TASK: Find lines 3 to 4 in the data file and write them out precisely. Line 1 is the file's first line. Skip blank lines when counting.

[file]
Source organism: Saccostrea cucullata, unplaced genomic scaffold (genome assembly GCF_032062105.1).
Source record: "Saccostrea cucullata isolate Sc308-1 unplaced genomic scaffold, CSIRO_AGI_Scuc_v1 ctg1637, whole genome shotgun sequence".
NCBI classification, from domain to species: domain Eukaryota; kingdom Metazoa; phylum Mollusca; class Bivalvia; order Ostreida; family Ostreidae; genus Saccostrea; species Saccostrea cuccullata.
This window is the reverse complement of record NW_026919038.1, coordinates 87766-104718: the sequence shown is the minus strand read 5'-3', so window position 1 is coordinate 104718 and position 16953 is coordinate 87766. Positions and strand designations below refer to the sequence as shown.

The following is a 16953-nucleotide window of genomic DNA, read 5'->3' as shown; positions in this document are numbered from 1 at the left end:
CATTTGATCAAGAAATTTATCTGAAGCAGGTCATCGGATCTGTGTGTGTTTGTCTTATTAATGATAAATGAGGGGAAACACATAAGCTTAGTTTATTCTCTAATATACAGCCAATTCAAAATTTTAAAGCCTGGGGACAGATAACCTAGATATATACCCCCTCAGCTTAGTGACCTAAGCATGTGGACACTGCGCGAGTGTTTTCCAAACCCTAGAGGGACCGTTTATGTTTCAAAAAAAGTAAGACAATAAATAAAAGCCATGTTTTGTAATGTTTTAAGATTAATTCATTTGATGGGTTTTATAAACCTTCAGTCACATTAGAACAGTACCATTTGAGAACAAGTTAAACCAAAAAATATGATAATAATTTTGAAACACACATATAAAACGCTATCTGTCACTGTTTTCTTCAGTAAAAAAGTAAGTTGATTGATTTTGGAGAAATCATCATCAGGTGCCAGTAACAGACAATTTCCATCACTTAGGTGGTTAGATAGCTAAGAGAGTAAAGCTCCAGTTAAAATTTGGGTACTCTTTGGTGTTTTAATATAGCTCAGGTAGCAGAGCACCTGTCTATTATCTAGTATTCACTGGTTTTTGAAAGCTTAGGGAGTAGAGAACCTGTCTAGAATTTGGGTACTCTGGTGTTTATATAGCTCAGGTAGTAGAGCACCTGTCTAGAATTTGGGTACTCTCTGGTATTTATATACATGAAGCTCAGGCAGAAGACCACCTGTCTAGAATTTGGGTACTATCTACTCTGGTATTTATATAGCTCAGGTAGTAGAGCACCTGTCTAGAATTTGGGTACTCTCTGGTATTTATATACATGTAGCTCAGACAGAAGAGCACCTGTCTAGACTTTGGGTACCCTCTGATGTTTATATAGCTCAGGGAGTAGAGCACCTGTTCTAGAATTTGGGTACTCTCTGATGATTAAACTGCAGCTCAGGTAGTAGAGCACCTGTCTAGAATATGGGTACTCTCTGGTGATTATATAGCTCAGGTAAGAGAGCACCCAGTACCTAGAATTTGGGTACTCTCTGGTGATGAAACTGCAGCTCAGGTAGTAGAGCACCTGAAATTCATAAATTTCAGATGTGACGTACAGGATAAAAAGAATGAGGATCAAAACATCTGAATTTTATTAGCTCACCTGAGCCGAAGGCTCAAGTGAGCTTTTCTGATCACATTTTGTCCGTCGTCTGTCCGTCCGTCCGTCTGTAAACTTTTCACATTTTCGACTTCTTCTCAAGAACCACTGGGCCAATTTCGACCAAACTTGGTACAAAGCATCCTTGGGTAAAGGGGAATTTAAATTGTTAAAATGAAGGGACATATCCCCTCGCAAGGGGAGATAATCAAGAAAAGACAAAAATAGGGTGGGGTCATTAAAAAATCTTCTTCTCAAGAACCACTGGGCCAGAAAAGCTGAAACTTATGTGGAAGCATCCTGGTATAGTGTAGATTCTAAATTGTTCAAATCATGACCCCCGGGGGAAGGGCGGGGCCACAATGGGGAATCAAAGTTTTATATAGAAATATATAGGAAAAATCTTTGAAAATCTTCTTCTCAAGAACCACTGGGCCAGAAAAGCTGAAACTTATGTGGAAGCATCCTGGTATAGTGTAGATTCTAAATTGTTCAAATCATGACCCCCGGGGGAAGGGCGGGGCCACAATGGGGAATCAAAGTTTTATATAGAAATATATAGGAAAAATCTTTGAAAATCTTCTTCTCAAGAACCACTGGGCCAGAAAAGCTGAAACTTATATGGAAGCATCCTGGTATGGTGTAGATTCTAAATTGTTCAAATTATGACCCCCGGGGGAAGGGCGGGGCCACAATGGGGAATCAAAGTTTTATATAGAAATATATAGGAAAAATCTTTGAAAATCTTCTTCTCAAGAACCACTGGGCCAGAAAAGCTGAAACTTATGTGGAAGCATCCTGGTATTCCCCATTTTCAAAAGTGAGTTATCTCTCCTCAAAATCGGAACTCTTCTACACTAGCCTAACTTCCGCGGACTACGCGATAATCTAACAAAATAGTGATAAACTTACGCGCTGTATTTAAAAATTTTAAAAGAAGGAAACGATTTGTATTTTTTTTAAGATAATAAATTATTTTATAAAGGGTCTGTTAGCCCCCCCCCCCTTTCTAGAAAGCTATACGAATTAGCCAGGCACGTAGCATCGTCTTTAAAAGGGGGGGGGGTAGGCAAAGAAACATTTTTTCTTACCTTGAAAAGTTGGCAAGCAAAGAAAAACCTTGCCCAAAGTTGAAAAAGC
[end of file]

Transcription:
NCBI classification, from domain to species: domain Eukaryota; kingdom Metazoa; phylum Mollusca; class Bivalvia; order Ostreida; family Ostreidae; genus Saccostrea; species Saccostrea cuccullata.
This window is the reverse complement of record NW_026919038.1, coordinates 87766-104718: the sequence shown is the minus strand read 5'-3', so window position 1 is coordinate 104718 and position 16953 is coordinate 87766. Positions and strand designations below refer to the sequence as shown.